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Story Time Review by
Christopher Treagus
Coldheart Canyon
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COLDHEART CANYON: A Hollywood Ghost Story - 2001
By Clive Barker
ISBN: 0060182970

Not Just Any Other Haunting

When I first learned of Clive Barker's newest release, COLDHEART CANYON: A Hollywood Ghost Story, I entered with some skepticism. For Barker is not known as the teller of ghostly tales. His is a much more visceral style, as any who have seen the least of his works, the Hellraiser series could certainly attest. The ghost story is often written with but a suggestion of horror, and more subtlety of imagery than Barker is normally familiar. Look at the earliest stories of Peter Straub, for an example. Then compare with Barker's WEAVEWORLD, THE GREAT AND SECRET SHOW, IMAJICA, and any of the numerous volumes of the BOOKS OF BLOOD. Clive Barker glorifies in showing us grizzly scenes of horrible, fleshy monsters, the kind of which nightmares are made. How then, I wondered, would he deal with a horror that had no flesh at all, and in many cases, was barely even there.

As I delved into COLDHEART CANYON I very soon found out. For Clive Barker does not write about ghosts at all. He writes of phantoms. And this is like no other tale of haunting that I am aware. Most ghost stories are eerie, and fill one with the dread of possibilities, and the uncomfortable reminders of untimely death. Clive Barker's novel is truly disturbing. I found myself on several accounts wanting to tear my eyes away from the page so as not to have to see any more of his horrors revealed, yet some kind of sick fascination held me there. These phantoms are not the sad, tormented or vengeful spirits wrongly brought to death in which ghostly tales are so familiar. These are entities that justly deserve their unfortunate ends, and have brought it even willingly upon themselves. Any torments they suffer are fully justified, and this makes it even more horrible for the unsuspecting victims that wander - or, in some cases, are lured - into their domain.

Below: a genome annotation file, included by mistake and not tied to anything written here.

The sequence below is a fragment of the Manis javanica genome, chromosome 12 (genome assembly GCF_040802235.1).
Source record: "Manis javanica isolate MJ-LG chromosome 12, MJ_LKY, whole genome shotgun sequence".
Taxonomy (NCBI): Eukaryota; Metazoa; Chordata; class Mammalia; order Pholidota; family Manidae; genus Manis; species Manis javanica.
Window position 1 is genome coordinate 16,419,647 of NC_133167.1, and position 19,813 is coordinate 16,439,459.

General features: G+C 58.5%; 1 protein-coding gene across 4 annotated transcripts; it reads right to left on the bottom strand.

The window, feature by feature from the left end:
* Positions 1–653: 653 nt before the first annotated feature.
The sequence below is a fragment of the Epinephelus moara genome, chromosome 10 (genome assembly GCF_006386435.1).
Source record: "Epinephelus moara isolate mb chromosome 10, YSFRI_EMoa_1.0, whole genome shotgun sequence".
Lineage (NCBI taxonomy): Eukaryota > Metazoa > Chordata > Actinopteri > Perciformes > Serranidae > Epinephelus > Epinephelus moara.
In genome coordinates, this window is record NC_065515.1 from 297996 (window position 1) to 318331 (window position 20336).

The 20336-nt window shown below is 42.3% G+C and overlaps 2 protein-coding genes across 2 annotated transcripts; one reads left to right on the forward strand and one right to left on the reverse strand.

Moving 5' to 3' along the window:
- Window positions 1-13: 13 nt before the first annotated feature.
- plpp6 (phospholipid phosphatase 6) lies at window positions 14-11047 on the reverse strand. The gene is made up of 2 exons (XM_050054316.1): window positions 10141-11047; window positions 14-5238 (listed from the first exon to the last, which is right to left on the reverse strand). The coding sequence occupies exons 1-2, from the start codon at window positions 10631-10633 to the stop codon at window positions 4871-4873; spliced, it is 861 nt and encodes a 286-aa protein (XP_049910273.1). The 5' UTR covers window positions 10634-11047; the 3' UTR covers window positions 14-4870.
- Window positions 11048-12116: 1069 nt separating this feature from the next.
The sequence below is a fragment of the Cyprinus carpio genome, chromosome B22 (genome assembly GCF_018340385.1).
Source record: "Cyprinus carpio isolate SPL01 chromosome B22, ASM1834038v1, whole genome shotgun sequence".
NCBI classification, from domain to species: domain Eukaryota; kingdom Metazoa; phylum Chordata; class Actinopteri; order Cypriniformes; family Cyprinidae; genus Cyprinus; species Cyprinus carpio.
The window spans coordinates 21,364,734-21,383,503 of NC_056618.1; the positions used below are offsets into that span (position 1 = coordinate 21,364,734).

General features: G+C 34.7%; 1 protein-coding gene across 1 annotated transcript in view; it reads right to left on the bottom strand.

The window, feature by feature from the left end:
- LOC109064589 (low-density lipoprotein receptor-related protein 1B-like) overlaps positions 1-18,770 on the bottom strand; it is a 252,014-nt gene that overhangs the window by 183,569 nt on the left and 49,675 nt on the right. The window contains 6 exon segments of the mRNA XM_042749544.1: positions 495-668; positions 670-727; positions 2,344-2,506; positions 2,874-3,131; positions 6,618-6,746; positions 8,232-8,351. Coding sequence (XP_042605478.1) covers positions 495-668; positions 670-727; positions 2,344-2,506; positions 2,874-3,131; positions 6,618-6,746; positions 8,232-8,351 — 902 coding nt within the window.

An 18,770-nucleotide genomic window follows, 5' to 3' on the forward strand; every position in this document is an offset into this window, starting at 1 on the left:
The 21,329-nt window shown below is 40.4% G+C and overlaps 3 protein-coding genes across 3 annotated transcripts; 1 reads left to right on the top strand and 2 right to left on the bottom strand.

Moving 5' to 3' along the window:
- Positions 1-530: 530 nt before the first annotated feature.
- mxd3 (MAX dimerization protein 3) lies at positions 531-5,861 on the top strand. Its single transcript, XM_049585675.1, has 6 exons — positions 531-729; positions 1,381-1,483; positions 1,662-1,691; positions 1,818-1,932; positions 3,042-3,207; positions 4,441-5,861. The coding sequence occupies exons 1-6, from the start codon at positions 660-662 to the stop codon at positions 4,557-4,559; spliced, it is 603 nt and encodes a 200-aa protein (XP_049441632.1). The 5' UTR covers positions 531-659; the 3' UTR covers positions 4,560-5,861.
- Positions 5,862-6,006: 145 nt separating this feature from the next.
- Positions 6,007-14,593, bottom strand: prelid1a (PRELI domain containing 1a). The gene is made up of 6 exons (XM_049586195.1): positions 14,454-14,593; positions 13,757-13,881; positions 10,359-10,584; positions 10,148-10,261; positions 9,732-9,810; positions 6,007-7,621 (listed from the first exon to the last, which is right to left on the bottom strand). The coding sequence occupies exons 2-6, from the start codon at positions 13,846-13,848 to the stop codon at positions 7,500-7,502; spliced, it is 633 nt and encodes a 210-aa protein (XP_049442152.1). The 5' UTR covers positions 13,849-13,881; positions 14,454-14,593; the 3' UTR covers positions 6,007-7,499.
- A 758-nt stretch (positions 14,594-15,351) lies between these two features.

COLDHEART CANYON is set as its subtitle would indicate, in Hollywood, California. The stars that have ever inhabited the area ever since film's inception have ever been like ghosts, flitting across the screen, even when they yet lived. There lives were but shallow reflections upon the world in which everyone else lived, even the worlds that they so often portrayed. And such, they have given themselves over to vice, and the desperate need to preserve their youth and manufactured identities - or so this story tells us.

The action of the novel focuses mostly on two such lost souls. Todd Pickett is a current day action star, along the lines of Bruce Willis, Arnold Shwarzenegger, and perhaps even Brad Pitt all rolled into one. Katya Lupi was a silent film star much renowned in her day, yet now all but forgotten.

Todd, realizing that he is aging and running the risk of losing his career along with his good looks, undergoes plastic surgery. But there is an unfortunate side effect that ruins his features, at least temporarily. He must find a secluded place to hide from the paparazzi and press, even his own fans, until he recovers. Which brings him to Coldheart Canyon: a desolate and abandoned old home in the hills outside Hollywood. It was here that Katya Lupi once dwelled, and in fact, as Todd is soon to discover, still does.